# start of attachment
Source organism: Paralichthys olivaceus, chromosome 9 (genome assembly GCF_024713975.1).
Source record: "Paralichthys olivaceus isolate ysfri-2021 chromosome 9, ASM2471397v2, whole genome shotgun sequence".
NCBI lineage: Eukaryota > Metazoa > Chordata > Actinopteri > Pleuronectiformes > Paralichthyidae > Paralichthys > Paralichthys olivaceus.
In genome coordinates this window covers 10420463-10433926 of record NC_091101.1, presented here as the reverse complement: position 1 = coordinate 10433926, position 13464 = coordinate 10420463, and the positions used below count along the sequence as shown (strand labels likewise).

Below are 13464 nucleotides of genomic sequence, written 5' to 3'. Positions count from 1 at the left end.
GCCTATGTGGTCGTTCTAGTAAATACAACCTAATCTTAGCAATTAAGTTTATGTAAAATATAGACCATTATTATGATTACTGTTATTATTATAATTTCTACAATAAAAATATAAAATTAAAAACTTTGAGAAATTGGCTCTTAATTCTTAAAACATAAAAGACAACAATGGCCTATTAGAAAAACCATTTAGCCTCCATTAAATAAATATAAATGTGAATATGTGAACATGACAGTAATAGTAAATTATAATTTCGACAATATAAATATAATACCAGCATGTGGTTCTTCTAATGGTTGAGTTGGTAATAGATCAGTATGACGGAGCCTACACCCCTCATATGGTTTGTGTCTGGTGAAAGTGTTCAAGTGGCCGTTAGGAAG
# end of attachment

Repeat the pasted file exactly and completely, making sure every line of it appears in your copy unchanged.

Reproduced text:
Source organism: Paralichthys olivaceus, chromosome 9 (genome assembly GCF_024713975.1).
Source record: "Paralichthys olivaceus isolate ysfri-2021 chromosome 9, ASM2471397v2, whole genome shotgun sequence".
NCBI lineage: Eukaryota > Metazoa > Chordata > Actinopteri > Pleuronectiformes > Paralichthyidae > Paralichthys > Paralichthys olivaceus.
In genome coordinates this window covers 10420463-10433926 of record NC_091101.1, presented here as the reverse complement: position 1 = coordinate 10433926, position 13464 = coordinate 10420463, and the positions used below count along the sequence as shown (strand labels likewise).

Below are 13464 nucleotides of genomic sequence, written 5' to 3'. Positions count from 1 at the left end.
GCCTATGTGGTCGTTCTAGTAAATACAACCTAATCTTAGCAATTAAGTTTATGTAAAATATAGACCATTATTATGATTACTGTTATTATTATAATTTCTACAATAAAAATATAAAATTAAAAACTTTGAGAAATTGGCTCTTAATTCTTAAAACATAAAAGACAACAATGGCCTATTAGAAAAACCATTTAGCCTCCATTAAATAAATATAAATGTGAATATGTGAACATGACAGTAATAGTAAATTATAATTTCGACAATATAAATATAATACCAGCATGTGGTTCTTCTAATGGTTGAGTTGGTAATAGATCAGTATGACGGAGCCTACACCCCTCATATGGTTTGTGTCTGGTGAAAGTGTTCAAGTGGCCGTTAGGAAG